“It’s a very good thing for the city,” says Santa Fe Mayor Javier Gonzales. “Anytime that we can expand our markets to include more artists and give them venues to be able to sell their artwork, it’s great for them, it’s good for the city and it’s really good for our visitors who come in and want to experience wonderful artwork.”

Each year thousands of people descend on the city to take part in Indian Market. Santa Fe’s historic downtown is closed to cars so booths can be set up right on the street among the adobe buildings. “Hotel rooms are filled, restaurants are at capacity and there’s a lot of economic churn that’s taking place, and that’s really what we want at the end of the day,” says Gonzales.

“Our relationship is with the institution, not with the individuals who happen to be in charge,” says Kevin Gover, of NMAI."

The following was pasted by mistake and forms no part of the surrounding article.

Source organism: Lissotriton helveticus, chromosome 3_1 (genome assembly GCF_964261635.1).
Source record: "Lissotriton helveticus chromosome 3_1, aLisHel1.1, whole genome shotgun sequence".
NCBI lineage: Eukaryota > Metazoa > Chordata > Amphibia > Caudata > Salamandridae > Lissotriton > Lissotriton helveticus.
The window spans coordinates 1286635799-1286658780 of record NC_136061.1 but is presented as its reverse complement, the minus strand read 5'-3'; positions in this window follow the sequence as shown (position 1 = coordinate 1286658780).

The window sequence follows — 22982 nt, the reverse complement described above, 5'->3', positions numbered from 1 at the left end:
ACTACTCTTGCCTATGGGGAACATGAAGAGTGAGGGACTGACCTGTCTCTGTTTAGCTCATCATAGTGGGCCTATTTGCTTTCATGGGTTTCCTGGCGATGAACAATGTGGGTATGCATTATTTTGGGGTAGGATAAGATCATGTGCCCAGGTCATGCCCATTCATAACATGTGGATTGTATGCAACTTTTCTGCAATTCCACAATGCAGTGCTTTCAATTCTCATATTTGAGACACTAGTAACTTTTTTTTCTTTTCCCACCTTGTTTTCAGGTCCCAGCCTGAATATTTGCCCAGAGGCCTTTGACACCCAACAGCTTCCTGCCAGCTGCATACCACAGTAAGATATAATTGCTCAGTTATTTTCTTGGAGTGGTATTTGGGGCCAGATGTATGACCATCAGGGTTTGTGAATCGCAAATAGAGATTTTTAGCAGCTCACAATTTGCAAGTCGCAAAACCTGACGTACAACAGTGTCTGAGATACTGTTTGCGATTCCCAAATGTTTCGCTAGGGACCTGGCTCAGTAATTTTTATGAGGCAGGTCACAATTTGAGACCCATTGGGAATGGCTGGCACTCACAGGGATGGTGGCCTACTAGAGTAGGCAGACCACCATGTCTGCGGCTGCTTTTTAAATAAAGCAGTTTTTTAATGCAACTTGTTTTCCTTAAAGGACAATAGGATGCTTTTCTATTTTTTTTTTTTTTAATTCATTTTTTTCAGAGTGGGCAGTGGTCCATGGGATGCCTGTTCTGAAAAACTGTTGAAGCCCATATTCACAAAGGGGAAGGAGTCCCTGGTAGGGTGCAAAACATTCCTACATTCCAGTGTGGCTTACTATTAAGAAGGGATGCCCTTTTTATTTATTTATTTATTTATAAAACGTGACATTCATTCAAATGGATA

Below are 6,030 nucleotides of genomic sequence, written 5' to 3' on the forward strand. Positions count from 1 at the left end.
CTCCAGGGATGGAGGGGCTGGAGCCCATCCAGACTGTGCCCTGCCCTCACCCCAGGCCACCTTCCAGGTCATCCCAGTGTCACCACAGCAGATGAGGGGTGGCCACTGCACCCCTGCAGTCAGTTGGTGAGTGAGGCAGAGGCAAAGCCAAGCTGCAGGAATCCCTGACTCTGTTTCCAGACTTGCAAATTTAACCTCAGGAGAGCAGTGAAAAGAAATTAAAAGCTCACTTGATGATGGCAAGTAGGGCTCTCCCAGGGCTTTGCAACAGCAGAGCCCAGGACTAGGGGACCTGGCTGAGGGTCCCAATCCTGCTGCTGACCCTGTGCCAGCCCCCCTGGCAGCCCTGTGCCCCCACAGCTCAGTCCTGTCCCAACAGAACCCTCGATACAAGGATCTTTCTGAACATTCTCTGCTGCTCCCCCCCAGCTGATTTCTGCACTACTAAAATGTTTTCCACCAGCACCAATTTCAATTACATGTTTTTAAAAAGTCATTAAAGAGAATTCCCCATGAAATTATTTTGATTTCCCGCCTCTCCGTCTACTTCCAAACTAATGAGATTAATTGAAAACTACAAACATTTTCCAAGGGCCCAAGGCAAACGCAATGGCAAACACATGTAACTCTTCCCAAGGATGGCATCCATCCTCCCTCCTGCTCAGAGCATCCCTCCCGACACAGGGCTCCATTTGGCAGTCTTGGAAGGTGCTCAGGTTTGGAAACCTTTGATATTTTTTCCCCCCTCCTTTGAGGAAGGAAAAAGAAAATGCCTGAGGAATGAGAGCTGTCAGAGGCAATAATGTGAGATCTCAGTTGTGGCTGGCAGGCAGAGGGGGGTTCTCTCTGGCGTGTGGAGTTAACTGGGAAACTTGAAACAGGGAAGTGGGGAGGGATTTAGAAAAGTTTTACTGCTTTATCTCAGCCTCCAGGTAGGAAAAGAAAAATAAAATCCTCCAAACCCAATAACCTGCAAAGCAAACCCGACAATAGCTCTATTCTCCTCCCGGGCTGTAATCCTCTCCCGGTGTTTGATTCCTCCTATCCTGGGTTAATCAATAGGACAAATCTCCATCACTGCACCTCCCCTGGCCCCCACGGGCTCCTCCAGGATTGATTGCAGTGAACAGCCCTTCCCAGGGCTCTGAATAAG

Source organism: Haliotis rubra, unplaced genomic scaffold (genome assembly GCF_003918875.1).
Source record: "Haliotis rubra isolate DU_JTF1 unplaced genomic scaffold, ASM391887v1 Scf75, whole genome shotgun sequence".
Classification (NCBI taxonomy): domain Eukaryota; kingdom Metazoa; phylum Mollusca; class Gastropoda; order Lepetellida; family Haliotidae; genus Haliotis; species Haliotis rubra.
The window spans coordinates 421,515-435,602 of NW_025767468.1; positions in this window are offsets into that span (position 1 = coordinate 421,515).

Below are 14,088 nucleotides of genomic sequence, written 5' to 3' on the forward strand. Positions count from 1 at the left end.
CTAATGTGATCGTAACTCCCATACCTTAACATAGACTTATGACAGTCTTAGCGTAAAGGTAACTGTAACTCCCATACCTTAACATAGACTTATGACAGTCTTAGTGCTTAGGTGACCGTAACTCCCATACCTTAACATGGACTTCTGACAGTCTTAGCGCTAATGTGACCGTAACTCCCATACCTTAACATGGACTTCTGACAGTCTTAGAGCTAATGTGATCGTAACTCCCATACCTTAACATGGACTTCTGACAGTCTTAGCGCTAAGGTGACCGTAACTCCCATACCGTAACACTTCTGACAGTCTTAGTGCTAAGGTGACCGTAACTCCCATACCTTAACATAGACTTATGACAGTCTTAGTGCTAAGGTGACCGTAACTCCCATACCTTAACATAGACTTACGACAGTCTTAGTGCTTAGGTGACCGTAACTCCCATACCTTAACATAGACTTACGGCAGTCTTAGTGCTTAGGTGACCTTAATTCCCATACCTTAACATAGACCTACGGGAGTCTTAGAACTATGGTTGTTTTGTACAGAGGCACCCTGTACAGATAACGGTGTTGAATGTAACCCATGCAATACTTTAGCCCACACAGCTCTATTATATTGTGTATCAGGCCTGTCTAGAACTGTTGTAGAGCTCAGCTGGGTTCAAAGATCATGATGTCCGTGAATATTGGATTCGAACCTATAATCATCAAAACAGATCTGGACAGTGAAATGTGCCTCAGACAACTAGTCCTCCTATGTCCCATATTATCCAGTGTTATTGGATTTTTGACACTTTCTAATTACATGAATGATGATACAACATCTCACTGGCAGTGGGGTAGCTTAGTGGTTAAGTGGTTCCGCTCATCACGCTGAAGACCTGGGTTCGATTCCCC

While Indian Market takes place downtown, IFAM will take place in the Santa Fe Railyard, a nearly 20-minute walk from downtown. Gonzales says he has been very supportive of IFAM setting up another venue, but maintains support for SWAIA, especially with the recent announcement of a new interim Chief Operating Officer to replace Nez: Seneca and Northern Arapaho artist Dallin Maybee. A sentiment other SWAIA partners are happy about.

“Our relationship is with the institution, not with the individuals who happen to be in charge,” says Kevin Gover, director of the National Museum of the American Indian (NMAI). “But having said that, it was nice to see someone as talented and smart as Dallin Maybee step in to serve as [COO] for the association.”